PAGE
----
When we finish the hikes, at the end of each day, we discuss the big topics, like how my dad would envision his life if he won the lottery. Or the small topics, like my parents’ experiences trying cotton candy for the first time. I ask them if they were happy during their first years in America. Life was harder for them, my dad says, and some of his worries will stick with him for the rest of his life. That worrying is a part of Chinese culture (he later contradicts himself by saying that I worry too much). My dad and I are extremely similar when it comes to how we react and process things emotionally, and as I’ve gotten older, I’ve learned to empathize with all of the ways that he tries to take care of us, however counterproductive they may be at times.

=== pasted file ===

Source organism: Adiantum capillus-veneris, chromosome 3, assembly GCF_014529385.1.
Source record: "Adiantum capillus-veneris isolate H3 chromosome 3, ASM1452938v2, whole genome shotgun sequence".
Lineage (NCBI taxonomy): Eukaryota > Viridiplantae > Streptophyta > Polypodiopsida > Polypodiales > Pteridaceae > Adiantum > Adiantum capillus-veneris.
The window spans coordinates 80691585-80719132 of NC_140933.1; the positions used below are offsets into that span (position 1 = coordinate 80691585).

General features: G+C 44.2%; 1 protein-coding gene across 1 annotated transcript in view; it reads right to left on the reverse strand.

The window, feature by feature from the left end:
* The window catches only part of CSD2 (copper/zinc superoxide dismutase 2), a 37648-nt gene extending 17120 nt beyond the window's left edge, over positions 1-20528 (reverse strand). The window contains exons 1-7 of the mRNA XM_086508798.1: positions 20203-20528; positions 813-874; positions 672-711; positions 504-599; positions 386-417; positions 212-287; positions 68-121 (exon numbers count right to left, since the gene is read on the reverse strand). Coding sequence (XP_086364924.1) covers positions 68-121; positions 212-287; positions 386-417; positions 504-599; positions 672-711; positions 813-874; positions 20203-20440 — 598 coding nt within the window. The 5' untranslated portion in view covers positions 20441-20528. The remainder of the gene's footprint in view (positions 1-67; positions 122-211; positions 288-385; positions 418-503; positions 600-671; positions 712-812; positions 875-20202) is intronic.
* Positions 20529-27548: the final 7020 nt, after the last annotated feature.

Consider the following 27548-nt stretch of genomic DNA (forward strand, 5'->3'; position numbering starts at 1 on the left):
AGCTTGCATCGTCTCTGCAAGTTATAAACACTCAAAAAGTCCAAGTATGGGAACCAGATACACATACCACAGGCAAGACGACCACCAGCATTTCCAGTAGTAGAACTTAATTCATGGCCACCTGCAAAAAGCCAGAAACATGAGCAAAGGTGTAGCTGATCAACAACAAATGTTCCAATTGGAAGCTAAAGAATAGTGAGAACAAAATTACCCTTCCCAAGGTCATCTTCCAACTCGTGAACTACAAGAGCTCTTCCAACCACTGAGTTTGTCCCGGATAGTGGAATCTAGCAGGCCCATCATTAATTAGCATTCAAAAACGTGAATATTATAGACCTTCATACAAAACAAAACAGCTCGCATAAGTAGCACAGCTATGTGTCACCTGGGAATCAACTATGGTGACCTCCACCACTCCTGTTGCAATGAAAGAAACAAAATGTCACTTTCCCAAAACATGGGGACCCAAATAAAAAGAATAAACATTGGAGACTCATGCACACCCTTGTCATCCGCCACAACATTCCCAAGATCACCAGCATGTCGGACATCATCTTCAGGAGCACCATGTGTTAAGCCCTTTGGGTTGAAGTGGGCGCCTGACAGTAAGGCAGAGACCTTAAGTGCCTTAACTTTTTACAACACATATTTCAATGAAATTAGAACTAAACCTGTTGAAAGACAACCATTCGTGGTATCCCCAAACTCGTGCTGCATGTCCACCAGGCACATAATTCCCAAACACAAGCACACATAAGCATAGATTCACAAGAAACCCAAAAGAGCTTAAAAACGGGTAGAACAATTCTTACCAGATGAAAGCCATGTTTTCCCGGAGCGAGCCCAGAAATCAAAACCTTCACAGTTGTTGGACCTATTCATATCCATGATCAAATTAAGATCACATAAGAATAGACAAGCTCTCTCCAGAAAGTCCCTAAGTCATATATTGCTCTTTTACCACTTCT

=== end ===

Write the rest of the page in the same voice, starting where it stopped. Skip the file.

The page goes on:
On our penultimate day, it rains. We stop in a quiet bistro in Chamonix’s city center, and I want to try fondue, but I hesitate because of how big the portions are. My dad agrees to split the fondue with me. Even though I know he wants to try something else, he assures me that he’ll like it by explaining that he loves cheddar cheese on his burgers. I’m touched by the gesture. We end our meal with a coffee and dessert, a special treat that my dad has loved since I was a kid—and a scene that I always think about when I’m in New York City and missing my dad. I go to bed early every night, exhausted, replaying and trying to catalog every memory and conversation from the day. Most nights, I happily fall asleep to the sound of my parents talking and laughing in the other room.